In him we have obtained an inheritance, having been predestined according to the purpose of him who works all things according to the counsel of his will, 12 so that we who were the first to hope in Christ might be to the praise of his glory. 13 In him you also, when you heard the word of truth, the gospel of your salvation, and believed in him, were sealed with the promised Holy Spirit,14 who is the guarantee of our inheritance until we acquire possession of it, to the praise of his glory.
15 For this reason, because I have heard of your faith in the Lord Jesus and your love toward all the saints, 16 I do not cease to give thanks for you, remembering you in my prayers, 17 that the God of our Lord Jesus Christ, the Father of glory, may give you the Spirit of wisdom and of revelation in the knowledge of him, 18 having the eyes of your hearts enlightened, that you may know what is the hope to which he has called you, [emphasis added] what are the riches of his glorious inheritance in the saints, 19 and what is the immeasurable greatness of his power toward us who believe, according to the working of his great might 20 that he worked in Christ when he raised him from the dead and seated him at his right hand in the heavenly places, 21 far above all rule and authority and power and dominion, and above every name that is named, not only in this age but also in the one to come. 22 And he put all things under his feet and gave him as head over all things to the church, 23 which is his body, the fullness of him who fills all in all. – Ephesians 1:11-23
We watched the Astros last night in their strong win over the Tampa Bay Rays. Altuve and Brantley hit home runs. Springer led off with a hit. Cole was lights out for 8 full innings. Our hopes are high for another World Series win this year. So are the hopes of those who took Mattress Mac up on his offer to pay for their furniture if “the Astros win it all, like they did in 2017.”
Maybe that’s not really your hope. You may root for another team. Maybe you don’t really care at all who wins the World Series, or any baseball game for that matter. Your hopes may be tied to winning a health battle. You may hope to get your finances all straightened out. Your family may be the focus of your hope. We all have hope of some kind. If we don’t, a part of our soul begins to wither and die.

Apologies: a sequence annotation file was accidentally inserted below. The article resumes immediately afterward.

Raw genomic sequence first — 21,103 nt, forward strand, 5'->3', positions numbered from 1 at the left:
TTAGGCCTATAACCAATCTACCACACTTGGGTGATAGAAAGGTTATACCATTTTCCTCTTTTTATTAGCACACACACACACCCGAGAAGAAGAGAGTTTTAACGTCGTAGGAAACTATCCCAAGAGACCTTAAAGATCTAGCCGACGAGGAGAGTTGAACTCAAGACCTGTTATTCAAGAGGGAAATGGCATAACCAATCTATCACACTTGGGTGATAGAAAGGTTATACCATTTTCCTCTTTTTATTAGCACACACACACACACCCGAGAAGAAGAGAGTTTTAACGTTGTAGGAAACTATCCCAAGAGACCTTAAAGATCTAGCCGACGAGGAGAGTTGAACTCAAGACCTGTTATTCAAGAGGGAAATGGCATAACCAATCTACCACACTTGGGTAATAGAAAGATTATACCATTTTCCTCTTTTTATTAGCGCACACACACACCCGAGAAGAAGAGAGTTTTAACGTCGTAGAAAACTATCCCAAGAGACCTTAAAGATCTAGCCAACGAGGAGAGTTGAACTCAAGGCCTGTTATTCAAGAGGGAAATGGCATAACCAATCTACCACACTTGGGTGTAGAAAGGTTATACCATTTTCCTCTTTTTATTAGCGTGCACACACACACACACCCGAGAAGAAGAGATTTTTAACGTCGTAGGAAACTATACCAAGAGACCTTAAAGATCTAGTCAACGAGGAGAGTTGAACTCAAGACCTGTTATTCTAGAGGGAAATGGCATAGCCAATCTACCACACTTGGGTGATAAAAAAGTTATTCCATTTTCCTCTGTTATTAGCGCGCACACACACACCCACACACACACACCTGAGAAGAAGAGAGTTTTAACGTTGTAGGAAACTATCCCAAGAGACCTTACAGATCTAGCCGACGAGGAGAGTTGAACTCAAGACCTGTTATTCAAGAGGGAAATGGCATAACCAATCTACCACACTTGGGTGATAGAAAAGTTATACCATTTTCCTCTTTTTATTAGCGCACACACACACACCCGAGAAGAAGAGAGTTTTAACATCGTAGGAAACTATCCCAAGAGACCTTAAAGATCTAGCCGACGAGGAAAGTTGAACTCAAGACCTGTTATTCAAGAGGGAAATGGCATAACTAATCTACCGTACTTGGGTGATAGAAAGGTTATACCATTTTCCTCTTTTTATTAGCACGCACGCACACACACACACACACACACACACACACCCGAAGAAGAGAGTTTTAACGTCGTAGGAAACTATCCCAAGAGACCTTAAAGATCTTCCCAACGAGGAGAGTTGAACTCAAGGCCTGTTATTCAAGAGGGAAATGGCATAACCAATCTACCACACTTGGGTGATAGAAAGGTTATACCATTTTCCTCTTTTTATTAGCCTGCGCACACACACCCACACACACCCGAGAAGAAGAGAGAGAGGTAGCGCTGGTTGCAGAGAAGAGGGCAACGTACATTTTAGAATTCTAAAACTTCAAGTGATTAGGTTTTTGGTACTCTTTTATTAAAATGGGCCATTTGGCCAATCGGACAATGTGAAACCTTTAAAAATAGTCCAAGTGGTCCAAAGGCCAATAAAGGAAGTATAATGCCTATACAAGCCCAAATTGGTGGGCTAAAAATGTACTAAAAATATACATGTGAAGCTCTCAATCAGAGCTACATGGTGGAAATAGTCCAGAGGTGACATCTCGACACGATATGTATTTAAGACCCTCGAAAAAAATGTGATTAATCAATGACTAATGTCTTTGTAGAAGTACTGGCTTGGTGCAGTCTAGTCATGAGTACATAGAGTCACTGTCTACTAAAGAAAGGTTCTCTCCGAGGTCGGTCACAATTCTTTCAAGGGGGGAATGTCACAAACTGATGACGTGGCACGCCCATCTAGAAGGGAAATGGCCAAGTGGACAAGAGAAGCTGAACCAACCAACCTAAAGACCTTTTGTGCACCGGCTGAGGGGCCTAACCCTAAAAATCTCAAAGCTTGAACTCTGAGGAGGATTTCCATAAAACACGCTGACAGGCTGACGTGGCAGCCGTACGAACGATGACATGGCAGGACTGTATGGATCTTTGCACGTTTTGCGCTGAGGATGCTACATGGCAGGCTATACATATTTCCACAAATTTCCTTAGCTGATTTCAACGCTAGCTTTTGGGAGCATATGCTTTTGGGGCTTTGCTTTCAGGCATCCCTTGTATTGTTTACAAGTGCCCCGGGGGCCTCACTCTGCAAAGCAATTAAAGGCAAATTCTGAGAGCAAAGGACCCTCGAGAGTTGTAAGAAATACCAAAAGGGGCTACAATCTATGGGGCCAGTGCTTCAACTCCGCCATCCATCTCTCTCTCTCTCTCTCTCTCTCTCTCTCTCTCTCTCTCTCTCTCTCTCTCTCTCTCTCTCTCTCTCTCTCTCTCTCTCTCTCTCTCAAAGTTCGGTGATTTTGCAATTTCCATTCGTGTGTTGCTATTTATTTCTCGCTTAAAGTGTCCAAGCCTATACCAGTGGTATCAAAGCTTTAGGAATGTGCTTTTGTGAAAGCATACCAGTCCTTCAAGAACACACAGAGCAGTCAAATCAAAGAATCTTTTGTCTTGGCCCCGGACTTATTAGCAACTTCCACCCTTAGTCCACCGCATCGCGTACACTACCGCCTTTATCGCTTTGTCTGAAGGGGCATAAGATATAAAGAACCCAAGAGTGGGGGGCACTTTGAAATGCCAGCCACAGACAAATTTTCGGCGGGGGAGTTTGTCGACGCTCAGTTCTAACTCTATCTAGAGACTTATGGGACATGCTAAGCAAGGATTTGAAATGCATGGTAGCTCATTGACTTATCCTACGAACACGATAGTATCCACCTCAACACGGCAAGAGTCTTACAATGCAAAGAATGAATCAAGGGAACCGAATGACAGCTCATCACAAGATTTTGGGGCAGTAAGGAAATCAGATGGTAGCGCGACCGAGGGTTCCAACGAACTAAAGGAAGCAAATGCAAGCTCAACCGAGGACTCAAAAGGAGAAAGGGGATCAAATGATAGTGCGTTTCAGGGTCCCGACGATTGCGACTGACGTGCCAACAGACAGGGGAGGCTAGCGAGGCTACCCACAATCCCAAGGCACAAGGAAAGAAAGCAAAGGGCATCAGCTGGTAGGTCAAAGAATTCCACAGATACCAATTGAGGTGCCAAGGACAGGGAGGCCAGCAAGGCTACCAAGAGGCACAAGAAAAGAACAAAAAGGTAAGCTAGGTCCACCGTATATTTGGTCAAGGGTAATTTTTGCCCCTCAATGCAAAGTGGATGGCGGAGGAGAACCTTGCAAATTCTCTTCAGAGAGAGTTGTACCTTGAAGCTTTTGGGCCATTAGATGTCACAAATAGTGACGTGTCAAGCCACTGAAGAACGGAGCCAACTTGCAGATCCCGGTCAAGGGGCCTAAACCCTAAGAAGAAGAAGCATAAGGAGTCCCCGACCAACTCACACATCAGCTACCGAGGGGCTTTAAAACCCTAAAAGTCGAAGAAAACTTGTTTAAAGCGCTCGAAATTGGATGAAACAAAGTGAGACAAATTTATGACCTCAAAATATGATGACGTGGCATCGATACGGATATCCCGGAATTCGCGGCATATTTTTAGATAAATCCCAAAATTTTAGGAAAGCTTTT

Morgan Freedman in his role in the movie Shawshank Redemption said, “Hope is a dangerous thing.” Some people subscribe to that theory and stifle their hopes any way they are able. They lower expectations. They give themselves an emotional out. They hope, but they take out insurance of one kind or another.
When it comes to our hope in God, it impossible to get our hopes too high. This is the gift of God that will not disappoint. The Astros may disappoint us. Our family may never be all we wish it would be. We may never conquer our illnesses this side of heaven. But when we hope for the glory of God, and the full joy of his salvation our hopes will be rewarded.
This hope is guaranteed by Jesus’ resurrection. It is held safe by the one who has immeasurably great power and might. Ours is a grand inheritance – greater than any World Series ring, bonus check, or clear diagnosis.
I don’t know about you, but I lose sight of that hope from time to time. I let the worries of this world, the impinging challenges of the devil, the world, and my own sinful flesh get in the way. It’s not so much that I lose hope as it is that I lose sight of my true and greatest hope.
For that reason, I look again and again at Jesus on the cross and the empty tomb, and try to imagine what it was like to see him ascend into heaven. I consider his miracles and his loving kindness toward humble people, sinners, and lost souls. I am thankful for that, for in spite of the fact that I lose sight of my hope in him, he never loses sight of me. That sustains my hope – even in my darkest hour – if only I don’t lose sight of it.